THE Junta de Andalucia is working hard to create solutions to the growing issue of keeping the agricultural industry functioning during the coronavirus quarantine.
By its very nature, the agricultural sector, specifically field work, is a very social industry, with many workers car-sharing and often working within close proximity to one another.
Many rural communities who are abiding by the strict guidelines of the curfew have lamented the field and olive workers for not following the rules, and often travelling four or five to a car and sitting around having lunch together.
However, workers unions and the Agricultural Board of Andalucia recognise that the farming industry cannot simply stop, as the supermarkets and local stores need their deliveries of fresh fruit and vegetables.
Junta boss Juanma Moreno, who chairs the Board of Agriculture, announced that the Andalucian Government is working hard to come up with solutions to the issue to better control the transport and working conditions of the industry.
One possible solution is the possible use of school buses, currently sidelined, to transport workers to their employment.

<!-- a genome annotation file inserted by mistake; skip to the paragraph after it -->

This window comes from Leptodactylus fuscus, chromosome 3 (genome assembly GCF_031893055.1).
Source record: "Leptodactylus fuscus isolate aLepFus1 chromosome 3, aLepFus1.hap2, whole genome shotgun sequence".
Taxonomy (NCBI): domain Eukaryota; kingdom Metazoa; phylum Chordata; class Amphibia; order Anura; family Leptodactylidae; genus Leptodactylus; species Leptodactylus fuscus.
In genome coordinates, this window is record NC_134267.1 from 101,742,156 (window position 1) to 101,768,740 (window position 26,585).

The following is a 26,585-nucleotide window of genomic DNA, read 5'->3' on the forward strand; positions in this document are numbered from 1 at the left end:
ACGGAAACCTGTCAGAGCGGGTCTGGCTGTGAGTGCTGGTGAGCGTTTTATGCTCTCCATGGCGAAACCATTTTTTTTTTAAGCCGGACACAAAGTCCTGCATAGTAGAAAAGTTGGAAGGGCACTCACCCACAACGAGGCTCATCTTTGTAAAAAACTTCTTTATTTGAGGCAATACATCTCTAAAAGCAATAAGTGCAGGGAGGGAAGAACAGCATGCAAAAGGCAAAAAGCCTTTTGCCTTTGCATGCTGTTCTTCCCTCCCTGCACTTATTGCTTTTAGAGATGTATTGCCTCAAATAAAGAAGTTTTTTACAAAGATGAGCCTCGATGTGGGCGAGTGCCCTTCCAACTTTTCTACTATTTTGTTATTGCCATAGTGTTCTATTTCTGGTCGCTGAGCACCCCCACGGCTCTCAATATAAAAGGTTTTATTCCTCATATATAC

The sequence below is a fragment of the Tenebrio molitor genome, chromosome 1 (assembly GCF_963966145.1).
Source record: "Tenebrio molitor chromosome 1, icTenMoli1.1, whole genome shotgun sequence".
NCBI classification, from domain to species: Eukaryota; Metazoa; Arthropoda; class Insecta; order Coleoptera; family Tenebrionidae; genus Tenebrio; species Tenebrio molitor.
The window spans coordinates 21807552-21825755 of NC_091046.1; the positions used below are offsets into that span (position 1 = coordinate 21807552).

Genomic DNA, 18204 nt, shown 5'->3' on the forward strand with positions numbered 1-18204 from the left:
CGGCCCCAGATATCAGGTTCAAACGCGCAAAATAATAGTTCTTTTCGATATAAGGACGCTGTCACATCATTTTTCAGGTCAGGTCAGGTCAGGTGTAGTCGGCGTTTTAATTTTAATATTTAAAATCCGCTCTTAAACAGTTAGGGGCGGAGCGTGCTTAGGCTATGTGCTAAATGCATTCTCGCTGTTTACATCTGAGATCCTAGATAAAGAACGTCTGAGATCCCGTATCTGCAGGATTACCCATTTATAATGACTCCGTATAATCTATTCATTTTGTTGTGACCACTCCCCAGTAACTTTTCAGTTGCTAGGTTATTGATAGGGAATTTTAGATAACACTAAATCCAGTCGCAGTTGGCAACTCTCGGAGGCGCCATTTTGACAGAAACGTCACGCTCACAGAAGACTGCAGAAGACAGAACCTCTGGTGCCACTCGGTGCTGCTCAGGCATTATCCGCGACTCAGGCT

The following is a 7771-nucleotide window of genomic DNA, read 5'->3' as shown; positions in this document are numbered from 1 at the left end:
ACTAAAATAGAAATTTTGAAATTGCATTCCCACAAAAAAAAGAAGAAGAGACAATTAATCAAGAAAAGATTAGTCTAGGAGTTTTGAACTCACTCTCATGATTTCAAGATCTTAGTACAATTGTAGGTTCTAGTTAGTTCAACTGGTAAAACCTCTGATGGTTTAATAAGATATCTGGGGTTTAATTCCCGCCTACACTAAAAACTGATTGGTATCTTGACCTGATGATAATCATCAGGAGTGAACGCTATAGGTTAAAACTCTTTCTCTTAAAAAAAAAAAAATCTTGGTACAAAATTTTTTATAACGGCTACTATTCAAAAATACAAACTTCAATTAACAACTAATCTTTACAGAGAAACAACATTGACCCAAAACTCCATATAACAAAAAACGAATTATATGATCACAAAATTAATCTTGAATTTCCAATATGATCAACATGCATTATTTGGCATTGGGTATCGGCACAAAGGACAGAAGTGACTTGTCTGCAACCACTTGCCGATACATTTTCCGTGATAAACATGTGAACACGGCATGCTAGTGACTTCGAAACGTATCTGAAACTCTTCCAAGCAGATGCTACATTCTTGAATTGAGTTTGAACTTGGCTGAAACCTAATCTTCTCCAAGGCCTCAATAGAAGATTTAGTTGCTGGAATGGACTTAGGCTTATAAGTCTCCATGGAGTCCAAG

“We are currently paying the bus companies for their vehicles and drivers so that they do not go bankrupt, but because there are no schools open they are not in use so this seems like a logical solution,” explained Moreno.
“This idea lets us properly control the number of workers being transported and allows us to properly measure symptoms and human contact throughout the commuting process.”
While the Junta is not in favour of a complete shutdown of farming, he is very keen on adopting stricter regulations similar to that of air travel.
“We are very much in favour of keeping the industry running but under stricter ‘strategic production systems’ similar to the airports here in Spain.”
However during the interview, he used the opportunity to criticise the lacklustre approach that air travel companies and airports are currently taking towards travel.
“We are also in favour of closing airports and ports and leaving them only open for freight traffic.”